WESLEY, CHARLES, 1707-1788.
Charles Wesley psalms, circa 1750

Emory University

Pitts Theology Library

1531 Dickey Drive, Suite 560

Atlanta, GA 30322


Permanent link: http://pid.emory.edu/ark:/25593/g26cr

Descriptive Summary

Creator: Wesley, Charles, 1707-1788.
Title: Charles Wesley psalms, circa 1750
Call Number:Manuscript Collection No. 159
Extent: 0.1 cubic ft. (1 volume)
Abstract:Consists of a manuscript copy of Charles Wesley's poetic version of the Psalms.
Language:Materials entirely in English.

Administrative Information

Restrictions on Access

Unrestricted access.

Terms Governing Use and Reproduction

All requests subject to limitations noted in departmental policies on reproduction.


[after identification of item(s)], Charles Wesley Psalms, Archives and Manuscript Dept., Pitts Theology Library, Emory University.


Processed by Nancy H. Watkins, 1997.

Collection Description

Biographical Note

Charles Wesley, an English clergyman, poet, and hymn writer, was born at Epworth, Lincolnshire, England, on December 18, 1707. He was the youngest son of Samuel and Susanna Wesley and the brother of John Wesley.

In 1726 he entered Christ Church College, Oxford. During his time there he formed the Holy Club, a group dedicated to a methodical approach to Bible study and charitable works. The group, later taken over by John Wesley, was ridiculed and derisively referred to as the "Methodists." In 1735 Charles was ordained an Anglican priest and, at John's insistence, sailed with him to the colony of Georgia. Once there he became private secretary to General James Oglethorpe. Charles returned to England in 1736 because of health problems and his inability to carry out his assigned duties.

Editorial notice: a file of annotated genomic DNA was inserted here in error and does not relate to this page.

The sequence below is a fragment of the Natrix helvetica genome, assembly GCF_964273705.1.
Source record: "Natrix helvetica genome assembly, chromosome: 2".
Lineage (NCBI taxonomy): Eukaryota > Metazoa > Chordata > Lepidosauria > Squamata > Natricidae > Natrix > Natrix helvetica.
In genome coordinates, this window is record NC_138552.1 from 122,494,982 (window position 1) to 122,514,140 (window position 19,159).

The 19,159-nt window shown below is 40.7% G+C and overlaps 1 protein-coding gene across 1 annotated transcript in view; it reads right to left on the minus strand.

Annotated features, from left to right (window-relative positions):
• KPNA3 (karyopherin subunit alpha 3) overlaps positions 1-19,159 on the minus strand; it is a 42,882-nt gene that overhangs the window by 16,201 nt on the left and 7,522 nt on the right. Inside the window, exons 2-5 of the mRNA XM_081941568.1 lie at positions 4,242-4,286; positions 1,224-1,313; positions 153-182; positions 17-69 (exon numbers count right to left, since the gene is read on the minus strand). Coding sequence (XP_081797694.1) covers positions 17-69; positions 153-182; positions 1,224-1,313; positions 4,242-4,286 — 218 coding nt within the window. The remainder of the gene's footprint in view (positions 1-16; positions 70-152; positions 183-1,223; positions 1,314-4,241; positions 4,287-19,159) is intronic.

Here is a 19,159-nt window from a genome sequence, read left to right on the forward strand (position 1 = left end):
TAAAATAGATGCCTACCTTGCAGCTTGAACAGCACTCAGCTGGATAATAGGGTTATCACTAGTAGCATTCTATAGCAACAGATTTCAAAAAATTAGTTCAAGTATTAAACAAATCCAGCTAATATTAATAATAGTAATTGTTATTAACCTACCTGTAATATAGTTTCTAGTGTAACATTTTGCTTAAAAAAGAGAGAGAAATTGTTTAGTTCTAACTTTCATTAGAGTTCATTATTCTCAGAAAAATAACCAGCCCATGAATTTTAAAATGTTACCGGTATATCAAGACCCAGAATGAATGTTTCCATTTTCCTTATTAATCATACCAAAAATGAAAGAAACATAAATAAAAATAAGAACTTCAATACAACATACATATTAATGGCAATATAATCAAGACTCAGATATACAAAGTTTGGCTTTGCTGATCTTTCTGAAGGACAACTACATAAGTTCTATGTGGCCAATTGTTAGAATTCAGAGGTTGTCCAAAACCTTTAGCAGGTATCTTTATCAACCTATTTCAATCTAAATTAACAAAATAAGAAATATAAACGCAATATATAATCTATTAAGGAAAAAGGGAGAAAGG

Wesley experienced a religious conversion in 1738 and began preaching in London churches. His evangelical style angered church officials, and by 1739 he was barred from the pulpit. For the next ten years Charles was an itinerate preacher and traveled constantly with his brother John. Following his marriage to Sarah Gwynn in 1749 he stopped traveling and spent his time overseeing Methodist places of worship in London. Charles remained faithful to the Church of England and was angered when John began ordaining preachers for service in Scotland and America.

Charles Wesley's most significant contribution was in his hymns. He published more than 4,500 hymns and left some 3,000 in manuscript. Among his best known hymns are "Love divine, all loves excelling"; "Hark the herald angels sing" and "Rejoice the Lord is king." He died in London on March 29, 1788.

Scope and Content Note

This collection consists of a manuscript copy of Charles Wesley's poetic version of the Psalms. At the beginning of the book is a note written by Thomas Jackson, a noted Methodist historian, indicating that the greater part of the volume is in the hand of Edward Perronet, an associate of Wesley. The last twelve pages are in Wesley's hand.